[New publications] What kind of future for EU-UK relations in the post-Brexit world?Published 17 September 2020
On 31 January 2020, the UK officially left the EU after three and a half years of negotiations. But the work is far from over, as the parties must negotiate a new agreement that will serve as the basis for their future relationship. Asser researcher Dr Narin Idriz has recently authored two publications about the future of EU-UK relations; one on the constraints flowing from EU law on this future agreement and another on the rights of Turkish and Swiss nationals as possible examples for rights to be granted to UK nationals post-Brexit. The publications (available on Asser’s SSRN page) are as follows:
Idriz, N. 'Possible Models for post-Brexit EU-UK Relations in Light of Existing Constraints in EU Law.'
Forthcoming in: Special Brexit issue of the Ankara Review of European Studies, October 2020.
In this article, Idriz identifies how EU law might limit both the content and form of the future EU-UK agreement. Despite the fact that the UK has left the EU, its future relationship with the bloc is bound to be affected and constrained by EU law. Though the details of the new EU-UK (trade) agreement are yet to be determined, identifying the legal constraints under which the parties can operate, helps one get a better idea of what the future agreement might look like. Read more here.
Idriz, N. & Tobler, C. ‘Citizenship of the Association: The Examples of Turkey and Switzerland’ Forthcoming in: Kostakopoulou, D. & Thym, D. (eds), Research Handbook on European Citizenship Law and Policy, Part V: EU Citizenship Post-Brexit: Differentiated Citizenship Revisited (Edward Elgar Publishing).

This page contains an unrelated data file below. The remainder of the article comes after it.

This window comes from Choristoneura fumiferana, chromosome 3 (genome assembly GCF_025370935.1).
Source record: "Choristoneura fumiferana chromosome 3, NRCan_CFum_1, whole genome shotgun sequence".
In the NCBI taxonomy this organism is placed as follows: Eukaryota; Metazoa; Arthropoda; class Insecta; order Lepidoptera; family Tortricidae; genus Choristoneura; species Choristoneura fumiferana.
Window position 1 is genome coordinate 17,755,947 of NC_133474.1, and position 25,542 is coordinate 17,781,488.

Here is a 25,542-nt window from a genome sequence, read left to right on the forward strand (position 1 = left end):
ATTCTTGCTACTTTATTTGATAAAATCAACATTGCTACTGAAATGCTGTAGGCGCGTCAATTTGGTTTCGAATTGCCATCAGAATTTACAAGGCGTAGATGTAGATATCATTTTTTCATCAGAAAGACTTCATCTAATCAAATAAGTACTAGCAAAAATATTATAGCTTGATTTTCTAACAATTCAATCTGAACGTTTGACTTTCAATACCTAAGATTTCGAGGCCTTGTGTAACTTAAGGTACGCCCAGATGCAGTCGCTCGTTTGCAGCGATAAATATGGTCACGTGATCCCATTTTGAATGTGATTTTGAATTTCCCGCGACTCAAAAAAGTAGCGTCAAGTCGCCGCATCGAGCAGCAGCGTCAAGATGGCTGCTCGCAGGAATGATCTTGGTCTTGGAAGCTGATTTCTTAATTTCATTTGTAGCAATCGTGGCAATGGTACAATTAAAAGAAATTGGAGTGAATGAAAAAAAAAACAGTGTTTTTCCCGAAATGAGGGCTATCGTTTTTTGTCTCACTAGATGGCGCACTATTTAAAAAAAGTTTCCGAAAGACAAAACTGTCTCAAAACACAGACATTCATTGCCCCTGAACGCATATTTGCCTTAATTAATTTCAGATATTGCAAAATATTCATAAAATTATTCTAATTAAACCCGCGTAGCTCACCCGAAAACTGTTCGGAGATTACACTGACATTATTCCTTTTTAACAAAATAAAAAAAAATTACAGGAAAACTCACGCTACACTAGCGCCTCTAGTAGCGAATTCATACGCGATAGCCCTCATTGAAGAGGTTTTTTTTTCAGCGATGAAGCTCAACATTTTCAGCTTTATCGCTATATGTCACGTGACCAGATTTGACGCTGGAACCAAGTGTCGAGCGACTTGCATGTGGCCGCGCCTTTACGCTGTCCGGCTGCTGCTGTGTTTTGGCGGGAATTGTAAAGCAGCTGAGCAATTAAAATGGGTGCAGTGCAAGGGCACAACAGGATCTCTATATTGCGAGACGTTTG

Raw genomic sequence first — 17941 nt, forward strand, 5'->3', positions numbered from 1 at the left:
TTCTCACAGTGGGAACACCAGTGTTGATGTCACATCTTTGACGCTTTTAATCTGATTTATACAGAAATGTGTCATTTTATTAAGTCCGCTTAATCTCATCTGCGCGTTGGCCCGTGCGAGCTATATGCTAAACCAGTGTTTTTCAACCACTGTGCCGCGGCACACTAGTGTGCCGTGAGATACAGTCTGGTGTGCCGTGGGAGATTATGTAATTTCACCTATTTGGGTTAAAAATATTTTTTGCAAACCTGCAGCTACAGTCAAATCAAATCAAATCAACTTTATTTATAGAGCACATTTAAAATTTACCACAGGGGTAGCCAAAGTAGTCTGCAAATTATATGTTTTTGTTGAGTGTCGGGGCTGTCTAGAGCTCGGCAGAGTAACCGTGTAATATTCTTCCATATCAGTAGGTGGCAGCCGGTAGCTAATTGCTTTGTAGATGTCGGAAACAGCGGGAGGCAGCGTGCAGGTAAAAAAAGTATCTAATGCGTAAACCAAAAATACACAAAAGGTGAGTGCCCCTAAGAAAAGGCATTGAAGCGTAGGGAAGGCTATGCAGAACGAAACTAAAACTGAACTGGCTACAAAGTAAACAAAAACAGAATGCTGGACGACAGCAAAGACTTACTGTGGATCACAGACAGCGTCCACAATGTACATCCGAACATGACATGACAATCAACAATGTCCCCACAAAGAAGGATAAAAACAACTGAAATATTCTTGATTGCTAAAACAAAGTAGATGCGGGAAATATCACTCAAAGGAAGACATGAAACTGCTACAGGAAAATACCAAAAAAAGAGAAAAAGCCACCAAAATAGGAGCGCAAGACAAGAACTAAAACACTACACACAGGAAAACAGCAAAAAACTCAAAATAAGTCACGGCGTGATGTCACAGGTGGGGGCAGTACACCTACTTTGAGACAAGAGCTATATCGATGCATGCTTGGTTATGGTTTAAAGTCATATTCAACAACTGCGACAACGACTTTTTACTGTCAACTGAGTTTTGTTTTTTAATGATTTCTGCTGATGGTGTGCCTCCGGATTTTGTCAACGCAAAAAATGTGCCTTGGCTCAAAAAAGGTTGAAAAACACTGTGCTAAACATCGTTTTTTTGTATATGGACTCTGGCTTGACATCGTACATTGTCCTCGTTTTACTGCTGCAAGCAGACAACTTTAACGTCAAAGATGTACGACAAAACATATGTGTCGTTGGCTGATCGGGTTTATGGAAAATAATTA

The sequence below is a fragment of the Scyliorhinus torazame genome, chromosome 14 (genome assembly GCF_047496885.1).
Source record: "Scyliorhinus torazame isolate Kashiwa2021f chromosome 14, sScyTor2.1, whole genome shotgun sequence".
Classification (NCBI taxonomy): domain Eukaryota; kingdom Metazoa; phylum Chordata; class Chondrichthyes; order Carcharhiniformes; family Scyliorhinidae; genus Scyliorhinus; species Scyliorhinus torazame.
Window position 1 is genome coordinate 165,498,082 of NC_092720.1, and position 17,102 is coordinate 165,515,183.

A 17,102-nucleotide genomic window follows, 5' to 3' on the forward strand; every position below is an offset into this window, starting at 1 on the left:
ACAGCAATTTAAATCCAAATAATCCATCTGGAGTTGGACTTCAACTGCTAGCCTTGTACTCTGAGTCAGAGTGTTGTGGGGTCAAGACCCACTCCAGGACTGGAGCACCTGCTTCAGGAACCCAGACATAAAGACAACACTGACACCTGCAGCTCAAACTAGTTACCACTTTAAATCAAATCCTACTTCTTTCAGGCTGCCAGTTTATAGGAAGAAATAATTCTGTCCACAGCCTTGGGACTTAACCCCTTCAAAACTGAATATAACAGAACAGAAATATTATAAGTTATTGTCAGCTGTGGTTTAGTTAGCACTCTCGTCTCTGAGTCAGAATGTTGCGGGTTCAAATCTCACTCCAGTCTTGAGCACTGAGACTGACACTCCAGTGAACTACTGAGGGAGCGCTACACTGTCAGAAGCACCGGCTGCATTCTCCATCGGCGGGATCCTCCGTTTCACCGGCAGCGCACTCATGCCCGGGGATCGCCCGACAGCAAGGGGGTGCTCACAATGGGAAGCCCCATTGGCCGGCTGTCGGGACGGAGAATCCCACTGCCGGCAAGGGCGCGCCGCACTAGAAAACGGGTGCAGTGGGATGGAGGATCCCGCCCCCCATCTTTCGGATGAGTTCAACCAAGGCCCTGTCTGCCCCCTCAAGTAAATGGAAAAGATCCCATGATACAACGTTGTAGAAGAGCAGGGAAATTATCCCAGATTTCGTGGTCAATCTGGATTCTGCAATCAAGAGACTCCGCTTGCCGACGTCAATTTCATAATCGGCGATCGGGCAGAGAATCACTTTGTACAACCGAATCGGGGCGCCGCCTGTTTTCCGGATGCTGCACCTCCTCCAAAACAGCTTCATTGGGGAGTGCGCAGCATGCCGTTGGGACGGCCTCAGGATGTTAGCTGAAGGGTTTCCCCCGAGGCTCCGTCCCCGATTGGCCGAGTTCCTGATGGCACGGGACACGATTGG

This chapter examines how elements of EU citizenship (which is limited to nationals of Member States) have been translated as rights for nationals of third states that enjoy special relations with the EU. Its main case studies are the rights of Turkish and Swiss nationals and their family members within the framework of, respectively, the EEC-Turkey Association Agreement and the EU-Swiss Agreement on the Free Movement of Persons. Within the context of these agreements, nationals of these states enjoy some of the same citizenship rights as Union citizens, which some researchers have identified as a form of ‘differentiated citizenship’ or ‘citizenship of the association.’ The chapter provides clues as to whether or not the Turkish and Swiss models could be an inspiration for the rights of UK citizens post-Brexit. Read more here.
Narin Idriz is a researcher at the T.M.C. Asser Instituut. She is part of the research strand Advancing public interests in international and European law, which examines how international and European law may further the protection of public interests in a globalising and privatising world. Narin's research areas of interest are EU external relations, EU-Turkey association law, enlargement law, protection of fundamental rights in the EU in general, and the rights of Third Country Nationals, in particular, EU asylum and migration law and policies.